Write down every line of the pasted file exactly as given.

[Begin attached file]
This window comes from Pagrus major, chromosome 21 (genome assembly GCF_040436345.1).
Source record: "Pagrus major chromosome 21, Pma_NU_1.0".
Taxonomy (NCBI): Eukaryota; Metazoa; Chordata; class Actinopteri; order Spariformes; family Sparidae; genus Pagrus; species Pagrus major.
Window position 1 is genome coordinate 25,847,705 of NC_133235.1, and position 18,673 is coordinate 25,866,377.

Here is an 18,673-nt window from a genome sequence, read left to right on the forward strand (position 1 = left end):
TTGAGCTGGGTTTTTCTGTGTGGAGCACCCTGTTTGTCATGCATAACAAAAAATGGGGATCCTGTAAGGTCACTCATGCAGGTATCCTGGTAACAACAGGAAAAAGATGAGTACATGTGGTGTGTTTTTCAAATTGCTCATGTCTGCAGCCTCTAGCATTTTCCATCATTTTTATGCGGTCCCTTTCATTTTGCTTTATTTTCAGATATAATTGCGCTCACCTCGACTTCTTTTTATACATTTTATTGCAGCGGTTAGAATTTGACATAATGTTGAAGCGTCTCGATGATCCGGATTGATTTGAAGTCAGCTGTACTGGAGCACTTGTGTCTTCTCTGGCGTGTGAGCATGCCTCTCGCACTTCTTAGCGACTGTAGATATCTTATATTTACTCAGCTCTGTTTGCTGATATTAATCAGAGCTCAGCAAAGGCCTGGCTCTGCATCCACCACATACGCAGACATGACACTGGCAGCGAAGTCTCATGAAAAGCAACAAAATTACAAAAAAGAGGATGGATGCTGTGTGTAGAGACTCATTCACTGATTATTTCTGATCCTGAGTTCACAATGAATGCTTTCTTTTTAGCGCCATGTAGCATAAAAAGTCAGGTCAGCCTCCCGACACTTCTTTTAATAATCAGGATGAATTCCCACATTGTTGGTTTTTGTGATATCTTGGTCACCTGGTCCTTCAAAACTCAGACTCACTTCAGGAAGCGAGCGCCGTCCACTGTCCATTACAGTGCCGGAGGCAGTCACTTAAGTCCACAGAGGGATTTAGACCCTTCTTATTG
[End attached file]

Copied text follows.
This window comes from Pagrus major, chromosome 21 (genome assembly GCF_040436345.1).
Source record: "Pagrus major chromosome 21, Pma_NU_1.0".
Taxonomy (NCBI): Eukaryota; Metazoa; Chordata; class Actinopteri; order Spariformes; family Sparidae; genus Pagrus; species Pagrus major.
Window position 1 is genome coordinate 25,847,705 of NC_133235.1, and position 18,673 is coordinate 25,866,377.

Here is an 18,673-nt window from a genome sequence, read left to right on the forward strand (position 1 = left end):
TTGAGCTGGGTTTTTCTGTGTGGAGCACCCTGTTTGTCATGCATAACAAAAAATGGGGATCCTGTAAGGTCACTCATGCAGGTATCCTGGTAACAACAGGAAAAAGATGAGTACATGTGGTGTGTTTTTCAAATTGCTCATGTCTGCAGCCTCTAGCATTTTCCATCATTTTTATGCGGTCCCTTTCATTTTGCTTTATTTTCAGATATAATTGCGCTCACCTCGACTTCTTTTTATACATTTTATTGCAGCGGTTAGAATTTGACATAATGTTGAAGCGTCTCGATGATCCGGATTGATTTGAAGTCAGCTGTACTGGAGCACTTGTGTCTTCTCTGGCGTGTGAGCATGCCTCTCGCACTTCTTAGCGACTGTAGATATCTTATATTTACTCAGCTCTGTTTGCTGATATTAATCAGAGCTCAGCAAAGGCCTGGCTCTGCATCCACCACATACGCAGACATGACACTGGCAGCGAAGTCTCATGAAAAGCAACAAAATTACAAAAAAGAGGATGGATGCTGTGTGTAGAGACTCATTCACTGATTATTTCTGATCCTGAGTTCACAATGAATGCTTTCTTTTTAGCGCCATGTAGCATAAAAAGTCAGGTCAGCCTCCCGACACTTCTTTTAATAATCAGGATGAATTCCCACATTGTTGGTTTTTGTGATATCTTGGTCACCTGGTCCTTCAAAACTCAGACTCACTTCAGGAAGCGAGCGCCGTCCACTGTCCATTACAGTGCCGGAGGCAGTCACTTAAGTCCACAGAGGGATTTAGACCCTTCTTATTG